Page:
Kim Jong Un suggests North Korea may begin COVID vaccinations

People wearing protective face masks following an outbreak of coronavirus disease (COVID-19), follow a trail in Cheongdo county, which has been designated as a 'special care zone' since the coronavirus outbreak, near Daegu in North Gyeongsang Province, South Korea, March 11, 2020. REUTERS/Kim Kyung-Hoon/File Photo

SEOUL, Sept 9 (Reuters) - North Korean leader Kim Jong Un has suggested that the isolated country could begin COVID-19 vaccinations in November, state media reported on Friday.

In a speech on Thursday to the North Korean national assembly, Kim cited World Health Organization warnings that the winter could see a resurgence in coronavirus infections.

“Therefore, along with responsible vaccination, we should recommend that all residents wear masks to protect their health from November," he said, without elaborating.

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North Korea has not confirmed administering any COVID-19 vaccinations, although customs records show that it has imported some unspecified vaccines from China this year.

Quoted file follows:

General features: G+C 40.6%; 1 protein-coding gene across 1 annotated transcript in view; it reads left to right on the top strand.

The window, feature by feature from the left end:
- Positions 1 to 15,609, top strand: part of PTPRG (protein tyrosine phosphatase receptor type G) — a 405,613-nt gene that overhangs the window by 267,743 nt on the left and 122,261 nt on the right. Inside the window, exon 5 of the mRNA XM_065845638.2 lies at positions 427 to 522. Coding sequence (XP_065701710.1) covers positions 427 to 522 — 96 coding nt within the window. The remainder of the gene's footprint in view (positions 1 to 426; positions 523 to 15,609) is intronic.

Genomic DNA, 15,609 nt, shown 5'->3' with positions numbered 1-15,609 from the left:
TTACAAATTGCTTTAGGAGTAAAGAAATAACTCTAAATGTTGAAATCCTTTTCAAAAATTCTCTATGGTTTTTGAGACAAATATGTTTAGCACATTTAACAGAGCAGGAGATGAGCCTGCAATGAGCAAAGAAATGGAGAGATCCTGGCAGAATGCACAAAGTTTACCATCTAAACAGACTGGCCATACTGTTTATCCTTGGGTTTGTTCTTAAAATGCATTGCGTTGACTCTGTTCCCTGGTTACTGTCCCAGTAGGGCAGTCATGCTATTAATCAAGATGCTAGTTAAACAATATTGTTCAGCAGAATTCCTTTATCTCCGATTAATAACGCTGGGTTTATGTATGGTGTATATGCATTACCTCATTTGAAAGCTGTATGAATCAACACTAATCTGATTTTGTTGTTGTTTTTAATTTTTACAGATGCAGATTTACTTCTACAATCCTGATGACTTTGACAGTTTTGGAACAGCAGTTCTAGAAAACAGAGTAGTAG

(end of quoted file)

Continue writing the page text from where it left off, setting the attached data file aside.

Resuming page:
Last month Kim declared victory over COVID-19 and ordered the lifting of maximum anti-epidemic measures imposed in May though adding that North Korea must maintain a “steel-strong anti-epidemic barrier."

North Korea has never confirmed how many people caught COVID, apparently because it lacks the means to conduct widespread testing.

Instead, it has reported daily numbers of patients with fever, a tally that rose to some 4.77 million, out of an estimated population of about 25 million. But it has registered no new such cases since July 29, and says its death toll stands at 74.

Experts, including the WHO, have cast doubt on those numbers, citing an apparent lack of testing capacity in North Korea.

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Reporting by Josh Smith; Editing by Raju Gopalakrishnan

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